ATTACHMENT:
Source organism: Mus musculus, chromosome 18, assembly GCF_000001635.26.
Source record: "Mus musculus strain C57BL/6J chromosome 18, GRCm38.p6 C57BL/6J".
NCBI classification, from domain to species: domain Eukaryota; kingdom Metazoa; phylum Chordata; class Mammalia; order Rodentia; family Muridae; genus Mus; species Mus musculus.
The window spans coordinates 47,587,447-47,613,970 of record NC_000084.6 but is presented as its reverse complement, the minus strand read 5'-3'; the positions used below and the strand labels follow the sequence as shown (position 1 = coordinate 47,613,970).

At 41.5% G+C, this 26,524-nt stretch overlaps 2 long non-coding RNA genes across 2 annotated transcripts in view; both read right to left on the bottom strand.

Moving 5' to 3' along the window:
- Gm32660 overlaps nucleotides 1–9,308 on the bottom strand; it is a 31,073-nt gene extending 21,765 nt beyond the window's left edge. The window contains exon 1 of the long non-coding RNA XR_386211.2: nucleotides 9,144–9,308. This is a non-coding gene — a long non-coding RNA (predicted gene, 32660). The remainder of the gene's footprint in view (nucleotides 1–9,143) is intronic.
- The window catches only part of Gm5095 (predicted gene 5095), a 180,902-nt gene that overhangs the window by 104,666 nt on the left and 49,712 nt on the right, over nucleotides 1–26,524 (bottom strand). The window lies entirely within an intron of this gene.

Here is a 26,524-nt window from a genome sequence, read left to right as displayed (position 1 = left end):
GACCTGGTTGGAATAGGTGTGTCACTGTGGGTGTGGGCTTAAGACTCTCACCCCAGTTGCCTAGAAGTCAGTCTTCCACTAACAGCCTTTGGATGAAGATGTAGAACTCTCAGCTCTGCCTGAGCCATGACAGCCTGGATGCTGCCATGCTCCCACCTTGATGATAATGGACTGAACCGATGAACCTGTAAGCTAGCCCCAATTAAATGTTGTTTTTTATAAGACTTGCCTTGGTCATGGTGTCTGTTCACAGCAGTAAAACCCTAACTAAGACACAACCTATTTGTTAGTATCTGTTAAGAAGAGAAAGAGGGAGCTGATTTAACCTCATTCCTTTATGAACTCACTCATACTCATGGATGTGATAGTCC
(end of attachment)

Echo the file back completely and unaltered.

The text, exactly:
Source organism: Mus musculus, chromosome 18, assembly GCF_000001635.26.
Source record: "Mus musculus strain C57BL/6J chromosome 18, GRCm38.p6 C57BL/6J".
NCBI classification, from domain to species: domain Eukaryota; kingdom Metazoa; phylum Chordata; class Mammalia; order Rodentia; family Muridae; genus Mus; species Mus musculus.
The window spans coordinates 47,587,447-47,613,970 of record NC_000084.6 but is presented as its reverse complement, the minus strand read 5'-3'; the positions used below and the strand labels follow the sequence as shown (position 1 = coordinate 47,613,970).

At 41.5% G+C, this 26,524-nt stretch overlaps 2 long non-coding RNA genes across 2 annotated transcripts in view; both read right to left on the bottom strand.

Moving 5' to 3' along the window:
- Gm32660 overlaps nucleotides 1–9,308 on the bottom strand; it is a 31,073-nt gene extending 21,765 nt beyond the window's left edge. The window contains exon 1 of the long non-coding RNA XR_386211.2: nucleotides 9,144–9,308. This is a non-coding gene — a long non-coding RNA (predicted gene, 32660). The remainder of the gene's footprint in view (nucleotides 1–9,143) is intronic.
- The window catches only part of Gm5095 (predicted gene 5095), a 180,902-nt gene that overhangs the window by 104,666 nt on the left and 49,712 nt on the right, over nucleotides 1–26,524 (bottom strand). The window lies entirely within an intron of this gene.

Here is a 26,524-nt window from a genome sequence, read left to right as displayed (position 1 = left end):
GACCTGGTTGGAATAGGTGTGTCACTGTGGGTGTGGGCTTAAGACTCTCACCCCAGTTGCCTAGAAGTCAGTCTTCCACTAACAGCCTTTGGATGAAGATGTAGAACTCTCAGCTCTGCCTGAGCCATGACAGCCTGGATGCTGCCATGCTCCCACCTTGATGATAATGGACTGAACCGATGAACCTGTAAGCTAGCCCCAATTAAATGTTGTTTTTTATAAGACTTGCCTTGGTCATGGTGTCTGTTCACAGCAGTAAAACCCTAACTAAGACACAACCTATTTGTTAGTATCTGTTAAGAAGAGAAAGAGGGAGCTGATTTAACCTCATTCCTTTATGAACTCACTCATACTCATGGATGTGATAGTCC